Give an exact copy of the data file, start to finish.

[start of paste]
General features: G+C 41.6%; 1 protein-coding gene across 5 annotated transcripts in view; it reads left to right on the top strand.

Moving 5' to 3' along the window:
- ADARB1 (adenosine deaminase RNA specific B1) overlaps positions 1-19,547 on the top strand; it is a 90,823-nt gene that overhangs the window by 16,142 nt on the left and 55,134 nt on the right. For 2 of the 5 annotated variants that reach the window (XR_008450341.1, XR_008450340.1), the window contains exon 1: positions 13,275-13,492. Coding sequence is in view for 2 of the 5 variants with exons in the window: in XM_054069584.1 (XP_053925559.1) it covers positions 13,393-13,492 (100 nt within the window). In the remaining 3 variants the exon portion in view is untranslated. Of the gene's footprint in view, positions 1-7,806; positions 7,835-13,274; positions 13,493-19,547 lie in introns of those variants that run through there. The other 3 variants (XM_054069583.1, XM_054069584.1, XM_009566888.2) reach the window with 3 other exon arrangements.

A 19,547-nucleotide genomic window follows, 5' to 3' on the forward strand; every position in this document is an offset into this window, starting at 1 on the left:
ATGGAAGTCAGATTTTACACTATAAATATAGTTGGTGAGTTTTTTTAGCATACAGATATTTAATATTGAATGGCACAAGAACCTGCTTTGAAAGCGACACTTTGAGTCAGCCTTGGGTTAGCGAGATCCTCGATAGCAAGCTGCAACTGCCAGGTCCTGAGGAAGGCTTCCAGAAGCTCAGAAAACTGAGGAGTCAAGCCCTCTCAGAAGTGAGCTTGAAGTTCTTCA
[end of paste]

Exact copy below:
General features: G+C 41.6%; 1 protein-coding gene across 5 annotated transcripts in view; it reads left to right on the top strand.

Moving 5' to 3' along the window:
- ADARB1 (adenosine deaminase RNA specific B1) overlaps positions 1-19,547 on the top strand; it is a 90,823-nt gene that overhangs the window by 16,142 nt on the left and 55,134 nt on the right. For 2 of the 5 annotated variants that reach the window (XR_008450341.1, XR_008450340.1), the window contains exon 1: positions 13,275-13,492. Coding sequence is in view for 2 of the 5 variants with exons in the window: in XM_054069584.1 (XP_053925559.1) it covers positions 13,393-13,492 (100 nt within the window). In the remaining 3 variants the exon portion in view is untranslated. Of the gene's footprint in view, positions 1-7,806; positions 7,835-13,274; positions 13,493-19,547 lie in introns of those variants that run through there. The other 3 variants (XM_054069583.1, XM_054069584.1, XM_009566888.2) reach the window with 3 other exon arrangements.

A 19,547-nucleotide genomic window follows, 5' to 3' on the forward strand; every position in this document is an offset into this window, starting at 1 on the left:
ATGGAAGTCAGATTTTACACTATAAATATAGTTGGTGAGTTTTTTTAGCATACAGATATTTAATATTGAATGGCACAAGAACCTGCTTTGAAAGCGACACTTTGAGTCAGCCTTGGGTTAGCGAGATCCTCGATAGCAAGCTGCAACTGCCAGGTCCTGAGGAAGGCTTCCAGAAGCTCAGAAAACTGAGGAGTCAAGCCCTCTCAGAAGTGAGCTTGAAGTTCTTCA